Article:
However, blockchain would not be of much use in situations that are already highly standardised and working well, such as SEPA payments.

Blockchain raises a number of issues

Although blockchain won most of the votes during the debate, one dissonant voice was heard: Michael Salmony, from Equens. He acknowledged that blockchain is a fascinating technology and that any responsible organisation should look at it, but insisted that we must be careful with the hype around it.

“Blockchain is currently a solution looking for a problem. Payments are also much more than just a ‘ledger’, thus the hope of sweeping away the whole payment system with a cryptographic algorithm does seem a bit optimistic. It should also be noted that distributed, safe, scalable, trusted solutions to ledgers (aka distributed databases) have been around for a long while. Blockchain still has to prove these attributes before a critical infrastructure like payments should be built on it. Most importantly, we should not start from a technology: we should look at the customers, see what problem they have, and then identify which technology could solve it.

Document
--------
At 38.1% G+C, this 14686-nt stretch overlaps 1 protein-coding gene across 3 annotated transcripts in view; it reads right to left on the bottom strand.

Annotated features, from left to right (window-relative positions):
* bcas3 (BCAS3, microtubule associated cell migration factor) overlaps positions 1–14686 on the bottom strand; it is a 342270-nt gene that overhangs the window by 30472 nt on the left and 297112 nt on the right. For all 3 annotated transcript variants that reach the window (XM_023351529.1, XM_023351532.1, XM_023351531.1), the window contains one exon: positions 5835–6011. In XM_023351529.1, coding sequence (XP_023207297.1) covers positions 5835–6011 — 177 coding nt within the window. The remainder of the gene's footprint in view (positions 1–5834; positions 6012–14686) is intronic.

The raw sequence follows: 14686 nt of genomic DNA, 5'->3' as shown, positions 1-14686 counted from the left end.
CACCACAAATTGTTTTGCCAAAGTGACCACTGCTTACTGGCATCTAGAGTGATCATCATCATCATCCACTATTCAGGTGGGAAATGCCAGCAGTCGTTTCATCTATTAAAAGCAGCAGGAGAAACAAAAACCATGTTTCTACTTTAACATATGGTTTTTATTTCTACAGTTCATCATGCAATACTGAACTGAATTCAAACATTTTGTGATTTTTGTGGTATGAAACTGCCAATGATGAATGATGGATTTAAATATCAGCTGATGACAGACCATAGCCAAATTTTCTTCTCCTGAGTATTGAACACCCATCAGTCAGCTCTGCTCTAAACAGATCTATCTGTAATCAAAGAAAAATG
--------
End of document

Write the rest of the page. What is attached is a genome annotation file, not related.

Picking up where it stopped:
Most speakers, however, agreed that if blockchain is not yet a game changer, it definitely has the potential to become one. A number of questions must first be answered to allow it to fully reap its benefits.

1)      Can blockchain handle our current transactions volume?

Blockchain is, for the moment, a small scale network. Its scalability to cope with, for example, the 35 billion transactions occurring in SEPA every year is not yet proven.

2)      What about the hidden costs of blockchain?

Carlos Conesa, from Banco de España, warned against the hidden costs of bitcoin’s blockchain: “Though blockchain is a very innovative solution, some of its supposed advantages, such as disintermediation, cost reduction, and the fact that trust is no longer needed, are, at best, inexact.” For instance, the transactions’ verification is very energy-intensive: the energy consumption of the current bitcoin’s blockchain is higher than Google’s. On top of that, new intermediaries – requiring trust – appear as blockchain is developed, and converting bitcoins into sovereign currency can be very costly.

3)      How private can, and should, the data be?

PSPs are highly bound to Know Your Customers (KYC) requirements. Some blockchain enthusiasts believe that blockchain could be a way to pool the KYC fulfilments among all PSPs: one PSP could fulfil the KYC requirements for a given customer, and trace them in the distributed ledger. Other PSPs wouldn’t, therefore, have to fulfil them as well. Whether compliance with KYC requirements would be easier with blockchain is however an open question. “How will we manage privacy and ensure transparency at the same time?” asked Marc Buitenhek from ING.

4)      Is blockchain really safe?